Abnormal Electrocardiogram Predicts Future Risk in Women

Minor, major abnormalities linked to higher risk of future cardiovascular events in postmenopausal women

TUESDAY, March 6 (HealthDay News) -- Postmenopausal women without symptoms of cardiovascular disease but who have minor or major abnormalities on an electrocardiogram are more likely to have a future cardiovascular event compared to those with normal results, according to study findings published in the March 7 issue of the Journal of the American Medical Association.

Pablo Denes, M.D., of the Northwestern University Feinberg School of Medicine in Chicago, and colleagues analyzed data on 14,749 postmenopausal women, of whom 9,744 had no electrocardiogram abnormalities, 4,095 had minor abnormalities and 910 had major abnormalities. Among the normal electrocardiogram group, there were 118 cardiac events. There were 91 events among the minor abnormalities group and 37 among those with major abnormalities, generating an incidence rate per 10,000 women of 21, 40 and 75 for the three groups, respectively.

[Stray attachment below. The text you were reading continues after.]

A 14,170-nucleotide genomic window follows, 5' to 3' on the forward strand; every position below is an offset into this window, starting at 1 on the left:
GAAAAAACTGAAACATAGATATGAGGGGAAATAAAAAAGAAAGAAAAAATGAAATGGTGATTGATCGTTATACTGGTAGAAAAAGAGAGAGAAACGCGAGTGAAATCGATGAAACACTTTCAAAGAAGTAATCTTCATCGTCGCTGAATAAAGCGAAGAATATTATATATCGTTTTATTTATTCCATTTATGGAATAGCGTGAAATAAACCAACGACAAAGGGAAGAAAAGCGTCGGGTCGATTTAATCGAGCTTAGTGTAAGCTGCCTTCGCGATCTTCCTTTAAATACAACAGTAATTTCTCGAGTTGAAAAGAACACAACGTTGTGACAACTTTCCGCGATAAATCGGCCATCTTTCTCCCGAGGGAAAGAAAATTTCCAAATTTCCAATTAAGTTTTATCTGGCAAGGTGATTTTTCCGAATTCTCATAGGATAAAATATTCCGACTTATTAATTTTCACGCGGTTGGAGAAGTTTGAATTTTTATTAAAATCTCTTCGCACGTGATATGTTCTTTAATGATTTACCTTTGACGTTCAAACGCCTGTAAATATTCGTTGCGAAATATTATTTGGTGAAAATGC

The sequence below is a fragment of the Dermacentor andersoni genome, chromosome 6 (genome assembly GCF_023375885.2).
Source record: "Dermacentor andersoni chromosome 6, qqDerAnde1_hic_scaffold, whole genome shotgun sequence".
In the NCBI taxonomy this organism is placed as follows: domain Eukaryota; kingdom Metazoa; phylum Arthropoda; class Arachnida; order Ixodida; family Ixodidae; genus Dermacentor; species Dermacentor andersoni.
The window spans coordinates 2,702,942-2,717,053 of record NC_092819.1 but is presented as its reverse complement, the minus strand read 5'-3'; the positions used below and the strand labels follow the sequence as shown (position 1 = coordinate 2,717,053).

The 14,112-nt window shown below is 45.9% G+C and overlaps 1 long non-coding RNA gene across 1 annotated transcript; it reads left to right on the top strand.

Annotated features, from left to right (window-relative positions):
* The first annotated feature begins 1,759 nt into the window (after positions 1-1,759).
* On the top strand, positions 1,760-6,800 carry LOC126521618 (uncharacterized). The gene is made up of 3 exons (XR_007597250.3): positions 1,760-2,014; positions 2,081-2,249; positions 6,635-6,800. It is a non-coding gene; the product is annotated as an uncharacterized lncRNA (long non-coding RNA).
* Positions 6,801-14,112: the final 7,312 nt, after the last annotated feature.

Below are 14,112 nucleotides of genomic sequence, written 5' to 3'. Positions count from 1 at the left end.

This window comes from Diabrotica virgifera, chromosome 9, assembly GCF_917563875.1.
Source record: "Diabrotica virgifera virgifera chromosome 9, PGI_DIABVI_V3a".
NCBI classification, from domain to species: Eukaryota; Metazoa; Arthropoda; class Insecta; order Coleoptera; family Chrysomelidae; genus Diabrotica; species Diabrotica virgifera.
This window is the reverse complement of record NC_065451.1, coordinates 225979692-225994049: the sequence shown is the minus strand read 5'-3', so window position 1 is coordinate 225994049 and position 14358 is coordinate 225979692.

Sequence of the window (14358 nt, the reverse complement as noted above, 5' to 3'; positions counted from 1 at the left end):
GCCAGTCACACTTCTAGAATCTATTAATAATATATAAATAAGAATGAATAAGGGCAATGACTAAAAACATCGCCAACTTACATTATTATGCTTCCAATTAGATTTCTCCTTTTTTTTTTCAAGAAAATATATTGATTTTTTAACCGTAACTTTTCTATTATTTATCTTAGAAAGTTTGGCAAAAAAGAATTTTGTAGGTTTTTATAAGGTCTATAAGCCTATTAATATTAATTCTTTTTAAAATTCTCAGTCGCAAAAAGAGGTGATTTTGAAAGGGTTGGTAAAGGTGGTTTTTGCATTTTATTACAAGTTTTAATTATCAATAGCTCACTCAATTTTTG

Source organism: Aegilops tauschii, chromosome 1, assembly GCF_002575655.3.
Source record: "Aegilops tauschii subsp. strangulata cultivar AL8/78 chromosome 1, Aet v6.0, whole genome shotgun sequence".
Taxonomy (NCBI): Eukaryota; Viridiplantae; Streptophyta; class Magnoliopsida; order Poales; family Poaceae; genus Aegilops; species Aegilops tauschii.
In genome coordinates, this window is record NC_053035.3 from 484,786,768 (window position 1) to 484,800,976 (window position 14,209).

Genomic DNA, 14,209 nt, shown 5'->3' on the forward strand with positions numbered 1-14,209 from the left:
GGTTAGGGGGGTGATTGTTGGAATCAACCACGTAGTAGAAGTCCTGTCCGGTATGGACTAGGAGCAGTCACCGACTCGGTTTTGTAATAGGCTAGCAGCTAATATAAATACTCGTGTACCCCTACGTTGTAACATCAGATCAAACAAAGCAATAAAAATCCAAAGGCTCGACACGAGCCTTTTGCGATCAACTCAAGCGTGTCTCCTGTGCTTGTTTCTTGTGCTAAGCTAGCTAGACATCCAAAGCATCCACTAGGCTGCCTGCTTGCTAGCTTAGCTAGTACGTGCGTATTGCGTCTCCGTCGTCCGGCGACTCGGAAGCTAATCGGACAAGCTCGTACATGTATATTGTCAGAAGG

All the subjects were taking hormone therapy or a matching placebo, and the hormone therapy did not affect the risk prediction ability of the electrocardiogram results.

"Given the low cost, wide availability and ease of interpretation, the electrocardiogram may be a useful tool for assisting in the prediction of future cardiovascular events in asymptomatic postmenopausal women. The presence of electrocardiogram abnormalities should prompt physicians to consider further risk stratification, more intensive therapeutic interventions, or both, on modifiable risk factors for primary prevention of cardiovascular events," the authors conclude.

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